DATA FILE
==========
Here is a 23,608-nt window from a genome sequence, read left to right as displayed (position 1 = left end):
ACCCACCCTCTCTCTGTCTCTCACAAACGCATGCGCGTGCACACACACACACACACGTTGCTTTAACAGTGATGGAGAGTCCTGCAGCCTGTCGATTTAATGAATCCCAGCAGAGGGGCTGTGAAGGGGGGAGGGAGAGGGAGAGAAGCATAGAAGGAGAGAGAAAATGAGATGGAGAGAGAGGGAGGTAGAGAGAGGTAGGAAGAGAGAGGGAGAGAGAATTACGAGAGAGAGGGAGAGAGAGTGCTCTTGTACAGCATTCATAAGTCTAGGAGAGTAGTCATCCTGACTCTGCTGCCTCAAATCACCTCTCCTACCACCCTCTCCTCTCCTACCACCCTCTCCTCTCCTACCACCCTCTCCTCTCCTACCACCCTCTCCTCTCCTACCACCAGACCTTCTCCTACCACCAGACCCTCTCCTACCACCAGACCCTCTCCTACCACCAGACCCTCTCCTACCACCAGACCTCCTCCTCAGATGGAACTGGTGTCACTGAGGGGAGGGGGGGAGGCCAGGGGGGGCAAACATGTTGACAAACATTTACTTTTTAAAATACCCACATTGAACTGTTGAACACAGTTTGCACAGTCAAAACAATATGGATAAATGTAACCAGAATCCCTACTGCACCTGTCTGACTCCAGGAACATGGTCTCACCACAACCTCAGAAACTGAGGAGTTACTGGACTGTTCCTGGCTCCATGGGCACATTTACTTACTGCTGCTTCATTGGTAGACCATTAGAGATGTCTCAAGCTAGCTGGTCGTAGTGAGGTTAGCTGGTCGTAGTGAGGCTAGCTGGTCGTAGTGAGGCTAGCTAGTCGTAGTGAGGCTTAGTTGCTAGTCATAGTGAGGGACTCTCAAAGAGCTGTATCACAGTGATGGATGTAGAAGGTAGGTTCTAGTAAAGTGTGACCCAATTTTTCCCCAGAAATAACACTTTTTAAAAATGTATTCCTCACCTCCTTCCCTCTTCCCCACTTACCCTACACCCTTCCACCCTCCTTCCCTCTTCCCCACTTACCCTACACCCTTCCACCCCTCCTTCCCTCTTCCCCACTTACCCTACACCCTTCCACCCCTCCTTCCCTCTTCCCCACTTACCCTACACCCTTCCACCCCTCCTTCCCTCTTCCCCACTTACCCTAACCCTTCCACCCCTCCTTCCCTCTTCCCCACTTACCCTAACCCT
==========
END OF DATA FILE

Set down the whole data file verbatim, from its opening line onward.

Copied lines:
Here is a 23,608-nt window from a genome sequence, read left to right as displayed (position 1 = left end):
ACCCACCCTCTCTCTGTCTCTCACAAACGCATGCGCGTGCACACACACACACACACGTTGCTTTAACAGTGATGGAGAGTCCTGCAGCCTGTCGATTTAATGAATCCCAGCAGAGGGGCTGTGAAGGGGGGAGGGAGAGGGAGAGAAGCATAGAAGGAGAGAGAAAATGAGATGGAGAGAGAGGGAGGTAGAGAGAGGTAGGAAGAGAGAGGGAGAGAGAATTACGAGAGAGAGGGAGAGAGAGTGCTCTTGTACAGCATTCATAAGTCTAGGAGAGTAGTCATCCTGACTCTGCTGCCTCAAATCACCTCTCCTACCACCCTCTCCTCTCCTACCACCCTCTCCTCTCCTACCACCCTCTCCTCTCCTACCACCCTCTCCTCTCCTACCACCAGACCTTCTCCTACCACCAGACCCTCTCCTACCACCAGACCCTCTCCTACCACCAGACCCTCTCCTACCACCAGACCTCCTCCTCAGATGGAACTGGTGTCACTGAGGGGAGGGGGGGAGGCCAGGGGGGGCAAACATGTTGACAAACATTTACTTTTTAAAATACCCACATTGAACTGTTGAACACAGTTTGCACAGTCAAAACAATATGGATAAATGTAACCAGAATCCCTACTGCACCTGTCTGACTCCAGGAACATGGTCTCACCACAACCTCAGAAACTGAGGAGTTACTGGACTGTTCCTGGCTCCATGGGCACATTTACTTACTGCTGCTTCATTGGTAGACCATTAGAGATGTCTCAAGCTAGCTGGTCGTAGTGAGGTTAGCTGGTCGTAGTGAGGCTAGCTGGTCGTAGTGAGGCTAGCTAGTCGTAGTGAGGCTTAGTTGCTAGTCATAGTGAGGGACTCTCAAAGAGCTGTATCACAGTGATGGATGTAGAAGGTAGGTTCTAGTAAAGTGTGACCCAATTTTTCCCCAGAAATAACACTTTTTAAAAATGTATTCCTCACCTCCTTCCCTCTTCCCCACTTACCCTACACCCTTCCACCCTCCTTCCCTCTTCCCCACTTACCCTACACCCTTCCACCCCTCCTTCCCTCTTCCCCACTTACCCTACACCCTTCCACCCCTCCTTCCCTCTTCCCCACTTACCCTACACCCTTCCACCCCTCCTTCCCTCTTCCCCACTTACCCTAACCCTTCCACCCCTCCTTCCCTCTTCCCCACTTACCCTAACCCT